Every homeowner is responsible for maintaining their property and keeping everything in line with regulations, but one element is often forgotten – the septic tank. Homeowners tend to follow the ‘out of sight, out of mind’ expression when it comes to looking after their septic tanks.
However, it is extremely important that you regularly maintain your septic tank in line with current legislation – otherwise you could have to pay a significant fine, or be prosecuted.
New Septic Tank Laws For 2020
General Binding Rules (GBRs) were created for septic tanks and domestic sewage treatment plants on 1 January 2015. According to these rules, anyone with a septic tank that discharges into a watercourse had to replace or upgrade it before 1 January 2020. They could replace the tank by connecting to a mains sewer, installing a small sewage treatment plant, or by adding a drainage field.
We are currently in the second month of 2020, so by now anyone with a septic tank like this should have upgraded or replaced it. The owner of the property where the septic tank is located is responsible and should have carried out the necessary work. If you have not changed your system yet, you must have plans to carry out the work within a believable timescale, such as 12 months.
Other Septic Tank Laws
- When more than one property in an area requires an upgraded sewerage system, then the sewerage undertaker may be obligated to build a new sewer for people to connect to.
- If you are buying or selling a property that has a septic tank discharging into a watercourse then you must agree with the buyer or seller which of you is responsible for upgrading the system.
- If your building is within 30 metres of a public sewer then you cannot build a separate sewage treatment system.
- You must get building regulations approval to install a new sewage treatment plant, and you might need planning permission as well.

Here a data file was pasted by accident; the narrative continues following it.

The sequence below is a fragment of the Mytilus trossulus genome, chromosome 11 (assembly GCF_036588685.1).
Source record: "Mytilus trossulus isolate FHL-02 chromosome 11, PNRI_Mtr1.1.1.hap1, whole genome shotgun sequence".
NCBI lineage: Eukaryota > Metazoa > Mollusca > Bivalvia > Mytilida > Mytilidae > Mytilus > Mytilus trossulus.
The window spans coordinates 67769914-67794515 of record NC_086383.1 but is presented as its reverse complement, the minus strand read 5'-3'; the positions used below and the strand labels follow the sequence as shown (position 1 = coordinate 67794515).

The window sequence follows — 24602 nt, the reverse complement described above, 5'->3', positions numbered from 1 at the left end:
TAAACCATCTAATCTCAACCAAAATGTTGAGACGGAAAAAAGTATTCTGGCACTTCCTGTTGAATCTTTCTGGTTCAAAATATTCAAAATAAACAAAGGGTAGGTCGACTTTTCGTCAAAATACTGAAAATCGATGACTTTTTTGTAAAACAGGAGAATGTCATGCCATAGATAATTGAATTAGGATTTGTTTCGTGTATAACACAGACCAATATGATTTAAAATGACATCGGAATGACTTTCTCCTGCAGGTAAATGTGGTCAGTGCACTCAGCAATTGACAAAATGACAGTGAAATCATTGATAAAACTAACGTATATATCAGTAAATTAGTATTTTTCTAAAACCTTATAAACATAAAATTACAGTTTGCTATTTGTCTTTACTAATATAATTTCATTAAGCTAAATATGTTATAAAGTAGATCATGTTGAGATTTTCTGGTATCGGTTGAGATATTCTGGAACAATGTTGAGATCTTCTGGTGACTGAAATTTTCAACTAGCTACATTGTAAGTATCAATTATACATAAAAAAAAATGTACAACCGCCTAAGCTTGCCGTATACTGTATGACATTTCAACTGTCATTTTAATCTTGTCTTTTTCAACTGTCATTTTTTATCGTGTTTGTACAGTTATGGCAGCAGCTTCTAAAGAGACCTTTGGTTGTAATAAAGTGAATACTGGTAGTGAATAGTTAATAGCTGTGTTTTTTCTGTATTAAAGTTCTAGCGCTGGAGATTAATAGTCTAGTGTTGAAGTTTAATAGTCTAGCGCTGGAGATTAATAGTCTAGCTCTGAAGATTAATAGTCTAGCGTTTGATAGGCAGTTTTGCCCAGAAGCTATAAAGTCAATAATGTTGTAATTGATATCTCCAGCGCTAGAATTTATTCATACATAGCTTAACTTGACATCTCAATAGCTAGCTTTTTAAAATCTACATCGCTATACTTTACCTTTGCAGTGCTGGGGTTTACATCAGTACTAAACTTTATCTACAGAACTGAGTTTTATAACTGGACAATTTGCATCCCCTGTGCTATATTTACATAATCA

- Every sewage treatment system that was built after 1983 has to meet the British Standard, which means it must be on British Water’s list of approved equipment, have a CE mark, and a certificate of British Standard compliance.
- Your sewage treatment system must meet the sizing requirements in British Water’s Flows and Loads 4 guidance.
- If your property is located in a tidal area then the pipe that releases sewage must be below the ‘mean low water spring mark’.
- Sewage can only be discharged in an area where the water flows continuously throughout the year.
- Check if your system’s discharge point is near a designated sensitive area, because if it is you will need a permit.
- Septic tanks have to be emptied before they reach maximum capacity, which is usually once a year, and this must be done by a registered waste carrier.
- You are required to regularly maintain your treatment system by repairing or replacing anything that is damaged, for example, if it has cracks, leaks, blocked pipes, or a failed pump, motor or electrical supply.
- If you stop using your sewage treatment system then you must properly decommission the system by removing any substances that could cause pollution.
If you would like to find out more about the current septic tank laws, then the experts at Wildon UK can help. We have over 20 years of industry experience, and also provide experienced septic tank installation and eco-friendly disposal of septic tank waste.
We cater to customers across Stoke-on-Trent, Staffordshire, and the rest of the UK, so if you would like to learn more, contact us today.Go back to